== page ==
Another look at USPTO Allowance Rate

by Dennis Crouch

Here is a different look at the USPTO grant rate that looks at two numbers for each quarterly period: how many patents issued, and how many applications were abandoned.  These can be added together as a total number of applications disposed-of during the period.  The percentage reported in the chart below is the percent of patents out of that total disposal.

These numbers roughly conform to the work that examiners do on a quarterly basis, but I did not count allowances/rejections, but instead looked only at whether a patent actually issued or actually abandoned (typically by failing to respond to an office action).   You’ll note an upward trend since 2010 with allowance rate roughly matching the highs seen 20 years ago.

One caveat on this data. I only used published applications because those records are open.  Unpublished applications tend to have a somewhat lower allowance rate.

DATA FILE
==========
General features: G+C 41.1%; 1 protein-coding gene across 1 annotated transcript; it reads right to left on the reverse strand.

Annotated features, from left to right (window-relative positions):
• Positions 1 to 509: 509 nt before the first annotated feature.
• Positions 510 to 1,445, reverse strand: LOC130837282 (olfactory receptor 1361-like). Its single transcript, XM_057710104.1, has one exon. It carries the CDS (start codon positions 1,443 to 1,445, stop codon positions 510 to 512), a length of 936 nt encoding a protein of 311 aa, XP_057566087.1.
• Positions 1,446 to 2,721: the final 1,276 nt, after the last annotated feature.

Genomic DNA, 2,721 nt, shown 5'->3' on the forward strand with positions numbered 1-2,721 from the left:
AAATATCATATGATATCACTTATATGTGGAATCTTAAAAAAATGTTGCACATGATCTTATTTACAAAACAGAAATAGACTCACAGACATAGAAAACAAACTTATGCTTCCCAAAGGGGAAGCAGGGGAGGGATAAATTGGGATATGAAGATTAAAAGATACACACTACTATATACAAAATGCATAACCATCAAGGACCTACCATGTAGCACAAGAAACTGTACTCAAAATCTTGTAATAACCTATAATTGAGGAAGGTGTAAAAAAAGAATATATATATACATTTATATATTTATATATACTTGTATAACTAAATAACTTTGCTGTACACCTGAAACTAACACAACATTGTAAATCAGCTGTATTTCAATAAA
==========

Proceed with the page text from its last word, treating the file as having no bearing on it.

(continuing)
7 thoughts on “Another look at USPTO Allowance Rate

  1. 3

    This graph has two typos in it. I was going to send to a client to reassure him that a non-final rejection is not the end of the line, but now I cannot.

  2. 2

    USPTO Director matters–Jon Dudas, USPTO Director 2004-2009, followed by David Kappos, righting the ship as USPTO Director from Aug. 2009-Feb. 2013.

    1. 2.1

      + 1.

      At least here, that “glorious” (USPTO referenced inexplicable drop in allowance — known as Reject Reject Reject) is shown in some degree.

      Those that could afford to hold on and fight the dogmatic “NO’s” (during your noted Kappos reign) probably lift that low point up a bit, but the history of that point should not be glossed over.

  3. 1

    US2787055

      1. 1.1.1

        I don’t think that Ben catches the irony, as he is not typically one for self-deprecating humor.

      2. 1.1.2

        Ha! My first thought was that this Fig is a great representation of Big Tech feeding Congress troll-swill (which; as we know, has worked).

        While Congress feeds . . . American innovation chokes.

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